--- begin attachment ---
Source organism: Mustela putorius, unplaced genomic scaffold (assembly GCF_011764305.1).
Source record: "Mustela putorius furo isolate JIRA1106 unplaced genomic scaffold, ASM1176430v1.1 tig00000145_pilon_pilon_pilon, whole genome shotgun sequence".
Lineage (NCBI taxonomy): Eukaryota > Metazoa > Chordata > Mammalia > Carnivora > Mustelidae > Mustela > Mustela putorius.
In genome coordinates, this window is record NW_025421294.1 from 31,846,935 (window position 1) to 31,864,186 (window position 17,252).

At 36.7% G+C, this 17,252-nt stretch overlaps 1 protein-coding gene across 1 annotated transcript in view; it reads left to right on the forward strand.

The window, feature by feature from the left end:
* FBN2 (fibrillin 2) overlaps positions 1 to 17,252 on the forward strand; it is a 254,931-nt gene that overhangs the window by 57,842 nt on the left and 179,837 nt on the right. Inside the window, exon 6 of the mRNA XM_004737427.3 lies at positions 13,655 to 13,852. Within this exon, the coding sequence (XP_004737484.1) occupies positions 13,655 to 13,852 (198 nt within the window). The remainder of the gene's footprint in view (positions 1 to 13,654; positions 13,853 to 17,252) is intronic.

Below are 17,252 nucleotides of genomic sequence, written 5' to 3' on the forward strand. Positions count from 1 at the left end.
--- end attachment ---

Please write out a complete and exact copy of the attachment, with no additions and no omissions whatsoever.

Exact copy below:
Source organism: Mustela putorius, unplaced genomic scaffold (assembly GCF_011764305.1).
Source record: "Mustela putorius furo isolate JIRA1106 unplaced genomic scaffold, ASM1176430v1.1 tig00000145_pilon_pilon_pilon, whole genome shotgun sequence".
Lineage (NCBI taxonomy): Eukaryota > Metazoa > Chordata > Mammalia > Carnivora > Mustelidae > Mustela > Mustela putorius.
In genome coordinates, this window is record NW_025421294.1 from 31,846,935 (window position 1) to 31,864,186 (window position 17,252).

At 36.7% G+C, this 17,252-nt stretch overlaps 1 protein-coding gene across 1 annotated transcript in view; it reads left to right on the forward strand.

The window, feature by feature from the left end:
* FBN2 (fibrillin 2) overlaps positions 1 to 17,252 on the forward strand; it is a 254,931-nt gene that overhangs the window by 57,842 nt on the left and 179,837 nt on the right. Inside the window, exon 6 of the mRNA XM_004737427.3 lies at positions 13,655 to 13,852. Within this exon, the coding sequence (XP_004737484.1) occupies positions 13,655 to 13,852 (198 nt within the window). The remainder of the gene's footprint in view (positions 1 to 13,654; positions 13,853 to 17,252) is intronic.

Below are 17,252 nucleotides of genomic sequence, written 5' to 3' on the forward strand. Positions count from 1 at the left end.